Dan Wakefield (born 1932) is an American novelist, journalist and screenwriter. His best-selling novels, Going All the Way (1970) and Starting Over (1973) were made into feature films. Amongst his other notable works include Island in the City: The World of Spanish Harlem (1959), the pioneering survey of Spanish Harlem, a Puerto Rican settlement in New York and New York in the Fifties (1992), based on the Beat Generation in Greenwich Village, which lead to a documentary film in 2001 .
Presently, he is Writer in Residence at Florida International University in Miami
Dan Wakefield was born in Indianapolis, Indiana, where his family lived in the Broad Ripple Village area.
He studied at Shortridge High School, where he was an Eagle Scout, and began his writing career as a columnist of school newspaper, The Shortridge Daily Echo, also served as sports correspondent for The Indianapolis Star, before passing out in 1950. The school finds mentioned in his novel Going All The Way (1970) .
He left Indianapolis in 1952 for New York City, where he graduated from Columbia College, with B.A. (English) in 1955, after studying the class of noted Professor of English, Mark Van Doren .
He started his career as freelance journalist in New York, writing for The New York Times Magazine, Harpers, The Atlantic Monthly, and GQ, he also worked as staff writer with The Nation for several years. Here he came in touch with several Beat Generation writers like Jack Kerouac and Allen Ginsberg , before settling in Boston; his subsequent memoir, New York in the 50s (1992), about this period became the basis of a documentary film by the same name in 2001, by Betsy Blankenbaker. By the 1960s, he had published two notable books, Island in the City: The World of Spanish Harlem (1959), an account of life in Puerto Rican Harlem, and Revolt in the South (1961), a collection of his reports on the civil rights movement, and according to the New York Times, he was "acknowledged to be one of the country's most perceptive and sensitive independent commentator-reporters" .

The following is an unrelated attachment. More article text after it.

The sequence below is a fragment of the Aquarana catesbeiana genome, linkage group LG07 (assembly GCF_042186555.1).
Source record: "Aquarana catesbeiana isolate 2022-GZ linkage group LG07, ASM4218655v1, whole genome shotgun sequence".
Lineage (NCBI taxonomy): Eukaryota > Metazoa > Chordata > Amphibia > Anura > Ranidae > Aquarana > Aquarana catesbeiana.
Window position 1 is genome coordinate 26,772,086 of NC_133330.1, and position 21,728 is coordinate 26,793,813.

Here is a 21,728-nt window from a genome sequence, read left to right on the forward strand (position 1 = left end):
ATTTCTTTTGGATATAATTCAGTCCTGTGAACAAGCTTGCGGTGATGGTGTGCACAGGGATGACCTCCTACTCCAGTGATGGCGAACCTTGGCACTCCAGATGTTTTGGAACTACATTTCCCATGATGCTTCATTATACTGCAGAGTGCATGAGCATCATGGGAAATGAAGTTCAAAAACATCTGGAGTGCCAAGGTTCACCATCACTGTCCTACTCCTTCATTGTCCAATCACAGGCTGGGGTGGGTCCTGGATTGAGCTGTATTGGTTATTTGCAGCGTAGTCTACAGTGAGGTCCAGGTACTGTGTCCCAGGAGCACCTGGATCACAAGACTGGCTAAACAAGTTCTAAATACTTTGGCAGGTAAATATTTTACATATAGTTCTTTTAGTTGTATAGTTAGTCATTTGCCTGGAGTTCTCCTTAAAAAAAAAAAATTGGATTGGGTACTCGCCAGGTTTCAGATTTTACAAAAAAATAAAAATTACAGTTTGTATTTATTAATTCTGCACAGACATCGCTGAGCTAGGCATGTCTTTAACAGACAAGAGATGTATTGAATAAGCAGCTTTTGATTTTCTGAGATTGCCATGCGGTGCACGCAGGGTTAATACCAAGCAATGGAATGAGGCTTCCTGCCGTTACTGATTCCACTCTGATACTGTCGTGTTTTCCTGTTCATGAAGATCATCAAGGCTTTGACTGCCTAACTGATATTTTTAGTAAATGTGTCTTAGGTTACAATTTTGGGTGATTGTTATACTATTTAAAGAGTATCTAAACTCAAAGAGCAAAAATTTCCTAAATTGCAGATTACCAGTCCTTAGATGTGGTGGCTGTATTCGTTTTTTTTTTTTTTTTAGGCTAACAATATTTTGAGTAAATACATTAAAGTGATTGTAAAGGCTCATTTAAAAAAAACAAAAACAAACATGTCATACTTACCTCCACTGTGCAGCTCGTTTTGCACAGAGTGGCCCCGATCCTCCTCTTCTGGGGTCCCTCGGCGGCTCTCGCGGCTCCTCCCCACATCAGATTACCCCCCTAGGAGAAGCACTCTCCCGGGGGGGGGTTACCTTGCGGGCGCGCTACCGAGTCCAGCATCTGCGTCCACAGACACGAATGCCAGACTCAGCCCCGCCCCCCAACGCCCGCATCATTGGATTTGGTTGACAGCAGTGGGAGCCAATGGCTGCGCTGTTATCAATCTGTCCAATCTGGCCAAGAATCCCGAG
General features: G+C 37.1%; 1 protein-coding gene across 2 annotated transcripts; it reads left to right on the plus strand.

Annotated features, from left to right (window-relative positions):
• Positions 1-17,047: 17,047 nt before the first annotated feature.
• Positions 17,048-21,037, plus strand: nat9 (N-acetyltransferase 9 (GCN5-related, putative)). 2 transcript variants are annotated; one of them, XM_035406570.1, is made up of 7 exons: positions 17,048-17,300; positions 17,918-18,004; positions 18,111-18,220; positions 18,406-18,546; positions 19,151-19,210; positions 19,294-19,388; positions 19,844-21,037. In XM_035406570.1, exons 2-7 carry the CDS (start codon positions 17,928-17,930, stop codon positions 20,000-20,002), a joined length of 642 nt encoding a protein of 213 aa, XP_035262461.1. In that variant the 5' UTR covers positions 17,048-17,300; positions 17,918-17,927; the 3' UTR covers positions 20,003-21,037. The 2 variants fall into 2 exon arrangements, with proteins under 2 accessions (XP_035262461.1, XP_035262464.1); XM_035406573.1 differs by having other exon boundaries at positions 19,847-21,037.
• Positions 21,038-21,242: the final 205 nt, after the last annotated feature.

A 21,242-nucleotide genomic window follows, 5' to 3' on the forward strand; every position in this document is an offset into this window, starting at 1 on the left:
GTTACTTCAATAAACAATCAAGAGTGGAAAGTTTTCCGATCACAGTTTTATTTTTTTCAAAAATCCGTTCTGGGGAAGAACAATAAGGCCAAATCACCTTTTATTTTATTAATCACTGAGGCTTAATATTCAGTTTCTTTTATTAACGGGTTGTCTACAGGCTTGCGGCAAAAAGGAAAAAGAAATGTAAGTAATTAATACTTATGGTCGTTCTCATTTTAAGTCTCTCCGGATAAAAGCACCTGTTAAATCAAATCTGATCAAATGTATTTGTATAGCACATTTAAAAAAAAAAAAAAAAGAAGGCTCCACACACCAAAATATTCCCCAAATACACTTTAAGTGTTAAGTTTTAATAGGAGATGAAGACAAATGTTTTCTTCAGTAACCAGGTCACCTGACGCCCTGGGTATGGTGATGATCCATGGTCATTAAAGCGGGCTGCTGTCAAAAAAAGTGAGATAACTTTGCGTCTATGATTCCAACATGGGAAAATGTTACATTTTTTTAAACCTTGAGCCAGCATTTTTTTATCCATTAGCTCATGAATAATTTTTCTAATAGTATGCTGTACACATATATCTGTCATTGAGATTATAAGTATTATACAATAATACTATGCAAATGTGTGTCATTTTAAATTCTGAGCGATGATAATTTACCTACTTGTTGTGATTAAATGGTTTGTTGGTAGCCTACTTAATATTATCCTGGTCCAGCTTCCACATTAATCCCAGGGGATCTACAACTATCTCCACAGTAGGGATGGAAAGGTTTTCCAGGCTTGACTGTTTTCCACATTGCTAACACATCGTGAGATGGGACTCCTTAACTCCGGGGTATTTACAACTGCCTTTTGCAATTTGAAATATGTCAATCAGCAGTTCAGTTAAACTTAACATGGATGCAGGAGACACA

Amongst his notable, non-fiction works include, All Her Children: The Making of a Soap Opera, and Supernation at Peace and War, which first appeared as the entire issue of The March, 1968 Atlantic Monthly
He also created James at 15, a TV series aired on NBC (1977—1978).
Over the past two decades, he has taught fiction writing at several universities, including Boston University, the University of Massachusetts Boston, Emerson College, and The Iowa Writers Workshop.
His recent book, The Story of Your Life: Writing a Spiritual Autobiography, is an extension of the workshops he leads that advises people in getting touch with their spiritual lives by writing about their own life experiences.
Dan became an atheist in college, and did not return to church until 1980 when he went to a Christmas Eve service at King's Chapel, Boston. Subsequently, he took a writing course, by church's minister, Carl Scove, titled “Religious Autobiography”, which lead to the piece, Returning to Church published in New York Times Magazine, and later his book Returning: A Spiritual Journey.